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A look at some potential travel trends for 2013

Scott McMurren
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NEW YORK -- Let's get this out there: I love New York. It's a great city with lots to do and lots of interesting people. 

But visiting the New York Times Travel Show this weekend gave me plenty of ideas of where else to go. The show, in its 10th year, took up a good portion of the Jacob Javits Convention Center near Penn Station in Manhattan. I bumped into about a dozen Alaskans who were attending to coax travelers north this summer! 

One of my favorite travelers, Johnny Jet, was a speaker at the show. In between seminars and trade-show-walking, we took a moment to reflect on the past year and make some predictions for 2013. 

Q: What's your take on the current situation with the 787 Dreamliner being grounded by the FAA?

JJ: The latest information indicates the planes will be grounded until at least late January. These problems, and the costly fixes, mean the Dreamliner probably will not be profitable before 2020 as Boeing projected. 

Q: You got married last year -- an event that was well-documented at your blog, JohnnyJet.com. Is marriage changing your hectic travel schedule?

JJ: I flew more last year than ever before, about 176,000 miles. After we got married, we flew off on Korean Air for a honeymoon in Bali. 

Before the wedding, I could just pick up and go at a moment's notice. That's not the case anymore. Now I have a lovely wife -- so it goes something like this: "Hey baby, how would you like to go to Brazil next month?"

Of course, getting married changes things in so many ways. But having kids would change things even more dramatically. That's why I'm trying to do more international flying right now. Then if we have kids, I'll probably concentrate more on domestic travel in the short term.

Q: What are the top three international airlines in your book?

JJ: I love the staff at Air New Zealand. They do a great job, plus they have great commercials like "Nothing to Hide." I flew from New York to India with Qatar Airways. Their business lounge in Doha is over-the-top. And Singapore Airlines? They do a great job. Recently, I flew around the world on the carrier's super-jumbo A380s.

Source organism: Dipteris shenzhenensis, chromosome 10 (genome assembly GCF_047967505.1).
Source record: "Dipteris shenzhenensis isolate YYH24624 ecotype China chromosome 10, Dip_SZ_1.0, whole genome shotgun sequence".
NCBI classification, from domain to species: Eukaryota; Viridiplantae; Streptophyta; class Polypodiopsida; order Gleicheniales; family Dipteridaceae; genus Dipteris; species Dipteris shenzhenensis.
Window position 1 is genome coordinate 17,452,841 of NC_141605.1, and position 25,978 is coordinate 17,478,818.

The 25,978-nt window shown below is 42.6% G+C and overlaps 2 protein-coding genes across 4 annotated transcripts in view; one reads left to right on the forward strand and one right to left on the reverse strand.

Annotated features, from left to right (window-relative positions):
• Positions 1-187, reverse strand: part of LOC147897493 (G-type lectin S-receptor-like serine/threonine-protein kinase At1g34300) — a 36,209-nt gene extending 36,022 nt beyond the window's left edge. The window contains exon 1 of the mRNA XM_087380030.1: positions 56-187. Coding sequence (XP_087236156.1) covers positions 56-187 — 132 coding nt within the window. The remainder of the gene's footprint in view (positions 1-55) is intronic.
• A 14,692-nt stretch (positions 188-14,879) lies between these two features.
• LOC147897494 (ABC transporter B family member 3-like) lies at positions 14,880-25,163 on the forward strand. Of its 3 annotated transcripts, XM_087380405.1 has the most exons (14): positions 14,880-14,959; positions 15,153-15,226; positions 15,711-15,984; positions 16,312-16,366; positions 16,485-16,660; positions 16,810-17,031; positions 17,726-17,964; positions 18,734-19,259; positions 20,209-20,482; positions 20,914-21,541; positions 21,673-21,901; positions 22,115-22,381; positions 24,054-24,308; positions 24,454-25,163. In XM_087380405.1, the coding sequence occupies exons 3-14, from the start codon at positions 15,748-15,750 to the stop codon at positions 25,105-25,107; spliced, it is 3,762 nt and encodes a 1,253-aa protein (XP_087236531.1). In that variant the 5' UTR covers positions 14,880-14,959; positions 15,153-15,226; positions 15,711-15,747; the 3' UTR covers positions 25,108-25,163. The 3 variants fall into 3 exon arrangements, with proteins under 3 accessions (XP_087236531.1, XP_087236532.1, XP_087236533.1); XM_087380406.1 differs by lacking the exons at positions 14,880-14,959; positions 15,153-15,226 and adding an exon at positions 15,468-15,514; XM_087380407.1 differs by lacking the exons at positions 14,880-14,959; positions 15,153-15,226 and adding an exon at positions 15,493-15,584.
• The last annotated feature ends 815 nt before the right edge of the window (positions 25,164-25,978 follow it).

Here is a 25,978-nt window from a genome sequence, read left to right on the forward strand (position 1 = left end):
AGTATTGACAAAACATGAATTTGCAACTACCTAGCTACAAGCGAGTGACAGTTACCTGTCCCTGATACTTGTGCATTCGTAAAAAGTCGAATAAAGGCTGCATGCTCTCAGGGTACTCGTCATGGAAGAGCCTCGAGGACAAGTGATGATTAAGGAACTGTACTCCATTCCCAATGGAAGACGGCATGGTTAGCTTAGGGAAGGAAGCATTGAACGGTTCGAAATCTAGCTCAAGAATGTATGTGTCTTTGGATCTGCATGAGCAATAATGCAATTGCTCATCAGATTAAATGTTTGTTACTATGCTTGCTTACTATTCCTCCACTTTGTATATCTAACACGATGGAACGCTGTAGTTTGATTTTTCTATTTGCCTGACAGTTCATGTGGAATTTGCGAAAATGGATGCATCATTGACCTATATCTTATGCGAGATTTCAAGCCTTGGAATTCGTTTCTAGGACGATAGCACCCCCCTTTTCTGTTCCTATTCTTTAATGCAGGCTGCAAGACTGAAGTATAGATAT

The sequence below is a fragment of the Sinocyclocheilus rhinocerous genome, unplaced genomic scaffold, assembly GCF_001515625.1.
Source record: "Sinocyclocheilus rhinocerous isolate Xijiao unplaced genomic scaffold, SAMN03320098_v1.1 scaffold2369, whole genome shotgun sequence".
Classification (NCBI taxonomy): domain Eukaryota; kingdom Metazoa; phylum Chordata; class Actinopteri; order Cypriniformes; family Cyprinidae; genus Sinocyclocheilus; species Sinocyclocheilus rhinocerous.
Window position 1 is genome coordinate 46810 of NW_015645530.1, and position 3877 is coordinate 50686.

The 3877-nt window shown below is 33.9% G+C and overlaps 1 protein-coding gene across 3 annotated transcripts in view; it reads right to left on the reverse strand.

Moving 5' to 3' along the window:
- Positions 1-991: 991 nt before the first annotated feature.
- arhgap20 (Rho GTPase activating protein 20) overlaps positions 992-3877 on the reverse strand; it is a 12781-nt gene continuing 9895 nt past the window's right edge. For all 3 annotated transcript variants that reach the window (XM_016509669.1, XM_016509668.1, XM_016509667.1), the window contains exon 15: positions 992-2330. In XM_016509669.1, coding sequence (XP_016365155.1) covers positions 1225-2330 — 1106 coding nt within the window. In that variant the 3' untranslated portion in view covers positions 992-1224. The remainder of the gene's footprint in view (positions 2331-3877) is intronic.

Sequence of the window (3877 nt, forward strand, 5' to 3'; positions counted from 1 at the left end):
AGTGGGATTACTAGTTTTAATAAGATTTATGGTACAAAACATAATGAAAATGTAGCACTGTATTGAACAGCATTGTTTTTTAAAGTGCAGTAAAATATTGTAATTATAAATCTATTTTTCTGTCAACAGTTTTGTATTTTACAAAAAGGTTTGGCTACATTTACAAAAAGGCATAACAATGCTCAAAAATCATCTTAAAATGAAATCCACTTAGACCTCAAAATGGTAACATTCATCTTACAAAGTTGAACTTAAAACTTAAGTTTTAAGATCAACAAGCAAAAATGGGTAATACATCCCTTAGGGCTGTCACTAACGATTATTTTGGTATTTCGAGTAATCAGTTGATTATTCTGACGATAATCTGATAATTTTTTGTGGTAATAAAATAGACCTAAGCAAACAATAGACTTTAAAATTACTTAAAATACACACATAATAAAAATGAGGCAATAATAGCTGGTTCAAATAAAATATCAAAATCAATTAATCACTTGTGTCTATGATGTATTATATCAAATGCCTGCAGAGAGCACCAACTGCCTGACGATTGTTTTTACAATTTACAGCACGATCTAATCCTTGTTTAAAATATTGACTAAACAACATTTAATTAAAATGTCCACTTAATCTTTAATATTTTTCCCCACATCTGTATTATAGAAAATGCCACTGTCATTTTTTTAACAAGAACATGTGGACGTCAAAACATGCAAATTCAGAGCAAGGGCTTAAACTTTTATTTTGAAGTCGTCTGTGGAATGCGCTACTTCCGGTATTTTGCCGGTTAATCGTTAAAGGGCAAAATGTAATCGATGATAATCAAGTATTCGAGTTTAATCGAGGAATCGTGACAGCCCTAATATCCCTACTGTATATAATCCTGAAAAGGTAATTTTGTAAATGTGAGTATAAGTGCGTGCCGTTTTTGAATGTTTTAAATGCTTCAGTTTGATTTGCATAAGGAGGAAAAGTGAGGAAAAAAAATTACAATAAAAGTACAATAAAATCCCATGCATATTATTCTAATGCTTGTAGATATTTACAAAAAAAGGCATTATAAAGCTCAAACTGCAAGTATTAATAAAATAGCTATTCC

Q: I know you grew up around New York. What are some things you recommend for folks when they're visiting? 

JJ: I love Central Park. You can rent a boat for about $12 per hour. But first, get a picnic lunch to go from Agata and Valentina.

Another food tip: Don't miss the pizza at Don Filippo's, at 79th and Lexington (1133 Lexington Ave., New York, NY 10075).

One of my favorite places just to sightsee is the Grand Central Terminal, which boasts the world's largest Tiffany clock -- over 14 feet in diameter. There are 68 shops and 35 dining options at the midtown terminal, which celebrates its 100th birthday this year.

The New York Public Library is a great destination. I didn't actually grow up in New York. Rather, I lived 42 miles away in Connecticut. But the library is one destination I visited often.

The Met (Metropolitan Museum of Art) is a great place to take a date. It's on the Upper East Side, right on Central Park. 

And, of course, take in a New York Yankees game!

Q: What are the new "hot" destinations for 2013?

JJ: I think you'll hear more about Kangaroo Island in Australia this year. And Slovenia  -- people are saying it's the "new Croatia." Finally, I know lots of people are headed to Burma next year. I haven't been there yet -- but watch for more stories as the country begins to accept more visitors.

Q: What are some trends that could affect the travel experience this year -- positive or negative?

JJ: I think the Global Entry initiative by the Customs and Border Patrol (CPB) is good. Travelers pay $100 for a five-year ticket to bypass the long lines at select airports when returning to the U.S. The bonus is that when you're approved, you're also approved for the "Pre Check" program with the TSA. (Anchorage now has a Pre Check fast security lane at the airport) If you have an American Express Platinum Card, you can go through the process and American Express will reimburse you.

Watch for more airlines to follow Delta's example of using both miles flown and dollars spent to access the top-tier frequent flyer benefits. Southwest and jetBlue already do that, as opposed to other airlines which only calculate miles flown. 

New fees for carry-on luggage may be coming to more airlines. Both Allegiant and Spirit Airlines have instituted such fees in the U.S. -- and other airlines are watching. 

Be sure and follow Johnny Jet on his travels around the world. We've talked about his itinerary for a return trip to Alaska, which is on his list.